When we recognize that Christ is literally living His life through us, that He is in the yoke with us (after all Jesus calls it “His yoke” and I fully expect Him to be in there with me), it lifts the burden.  On the other hand, when we fail to embrace or believe or expect that Christ is living His life through us, we become worn down, oppressed, and yes, burdened by all that He requires.  Our Christian life turns sour and gratefulness is the furthest thing from our minds.

But when we recognize that the gospel message is not only about our initial salvation, but also informs our new power to live the life now, a thankful heart is our natural response.  We can not add anything to what Christ has done for us.  We cannot live the life He wants to live through us by will power and shutting Him out.  We cannot lift ourselves up to righteousness by our bootstraps and true grit.  No, we live the life by accepting all that Christ has accomplished on our behalf.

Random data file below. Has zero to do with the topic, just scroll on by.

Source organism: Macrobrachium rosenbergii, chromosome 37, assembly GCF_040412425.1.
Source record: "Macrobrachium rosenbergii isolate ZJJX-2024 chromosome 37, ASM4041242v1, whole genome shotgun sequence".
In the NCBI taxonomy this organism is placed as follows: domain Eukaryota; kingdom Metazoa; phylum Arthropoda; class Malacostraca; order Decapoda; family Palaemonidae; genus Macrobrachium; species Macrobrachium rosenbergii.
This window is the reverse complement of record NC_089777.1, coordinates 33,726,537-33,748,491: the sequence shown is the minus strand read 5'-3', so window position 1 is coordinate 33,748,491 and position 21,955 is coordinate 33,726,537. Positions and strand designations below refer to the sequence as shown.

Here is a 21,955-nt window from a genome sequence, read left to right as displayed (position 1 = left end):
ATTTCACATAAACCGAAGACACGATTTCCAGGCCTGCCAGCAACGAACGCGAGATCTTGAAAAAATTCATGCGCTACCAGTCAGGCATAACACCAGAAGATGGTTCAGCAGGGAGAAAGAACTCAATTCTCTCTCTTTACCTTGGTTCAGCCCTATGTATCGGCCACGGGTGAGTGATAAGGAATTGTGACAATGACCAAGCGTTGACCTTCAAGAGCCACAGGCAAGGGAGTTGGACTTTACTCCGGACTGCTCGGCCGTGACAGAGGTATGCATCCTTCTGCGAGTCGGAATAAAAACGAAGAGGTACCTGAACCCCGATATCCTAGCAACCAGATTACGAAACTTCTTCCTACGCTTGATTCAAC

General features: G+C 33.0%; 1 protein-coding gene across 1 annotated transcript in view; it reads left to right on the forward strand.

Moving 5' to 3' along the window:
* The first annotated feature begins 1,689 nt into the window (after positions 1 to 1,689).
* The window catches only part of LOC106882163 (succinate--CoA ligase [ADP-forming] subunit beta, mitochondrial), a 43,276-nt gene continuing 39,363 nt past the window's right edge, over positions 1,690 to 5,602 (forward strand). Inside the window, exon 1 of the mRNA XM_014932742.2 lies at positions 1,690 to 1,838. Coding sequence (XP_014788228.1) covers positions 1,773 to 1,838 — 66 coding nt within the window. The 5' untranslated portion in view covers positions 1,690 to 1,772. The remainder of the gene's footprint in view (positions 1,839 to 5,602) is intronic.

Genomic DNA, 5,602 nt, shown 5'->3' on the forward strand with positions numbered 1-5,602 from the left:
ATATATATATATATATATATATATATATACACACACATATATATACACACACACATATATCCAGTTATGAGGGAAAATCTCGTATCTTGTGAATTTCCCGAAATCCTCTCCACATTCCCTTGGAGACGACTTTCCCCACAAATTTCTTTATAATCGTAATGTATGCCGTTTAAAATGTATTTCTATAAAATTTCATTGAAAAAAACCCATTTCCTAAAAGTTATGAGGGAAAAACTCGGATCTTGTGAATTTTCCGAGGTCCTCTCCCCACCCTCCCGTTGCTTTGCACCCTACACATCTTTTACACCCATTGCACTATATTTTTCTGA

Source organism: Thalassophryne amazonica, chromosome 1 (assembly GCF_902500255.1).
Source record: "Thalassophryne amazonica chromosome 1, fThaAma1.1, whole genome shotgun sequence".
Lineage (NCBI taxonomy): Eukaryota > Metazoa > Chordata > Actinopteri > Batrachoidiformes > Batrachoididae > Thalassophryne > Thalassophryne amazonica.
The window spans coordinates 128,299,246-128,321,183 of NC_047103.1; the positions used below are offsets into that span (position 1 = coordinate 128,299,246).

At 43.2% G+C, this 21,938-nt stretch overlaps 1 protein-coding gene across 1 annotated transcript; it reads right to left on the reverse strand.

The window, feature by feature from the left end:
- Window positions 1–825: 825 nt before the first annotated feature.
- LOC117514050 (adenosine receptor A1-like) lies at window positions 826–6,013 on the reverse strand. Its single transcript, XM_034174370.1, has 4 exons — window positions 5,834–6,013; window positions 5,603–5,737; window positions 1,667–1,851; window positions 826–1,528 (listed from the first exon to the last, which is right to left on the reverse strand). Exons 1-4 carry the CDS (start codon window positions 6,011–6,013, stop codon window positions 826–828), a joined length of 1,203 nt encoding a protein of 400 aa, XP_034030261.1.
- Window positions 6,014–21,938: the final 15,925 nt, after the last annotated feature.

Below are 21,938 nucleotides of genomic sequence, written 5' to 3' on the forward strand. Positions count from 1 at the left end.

In the book of Colossians, Paul explains that legalism – working our way to righteousness – is not only foolish, but has no value in defeating the flesh.  He goes on to explain that we live the life, defeat the flesh, and experience victory over sin by living into our new nature; by putting on the new self.  And this new self is infused with thanksgiving.

Gratefulness is so much a part of our new life that Paul comes back to it for three verses in a row as He concludes his treatise on the new self.  “And let the peace of Christ rule in your hearts, to which indeed you were called in one body; and be thankful.  Let the word of Christ richly dwell within you, with all wisdom teaching and admonishing one another with psalms and hymns and spiritual songs, singing with thankfulness in your hearts to God.  And whatever you do in word or deed, do all in the name of the Lord Jesus, giving thanks through Him to God the Father” (Col 3:15-17).

In your unity and peace, give thanks.  In Christ’s word dwelling within you, give thanks.  In your singing, give thanks.  And then it is as if Paul looks up and says, “You know the more I think about it, just go ahead and give thanks in everything you do” (vs 17).  Thanksgiving and a grateful heart are that important.

May I encourage you this thanksgiving to thank the Lord for His goodness.  To thank the Lord for the friends and family in your life.  To thank the Lord for His material blessings.  But don’t forget to thank Him for making you a new creation; a new you with a soft and grateful heart.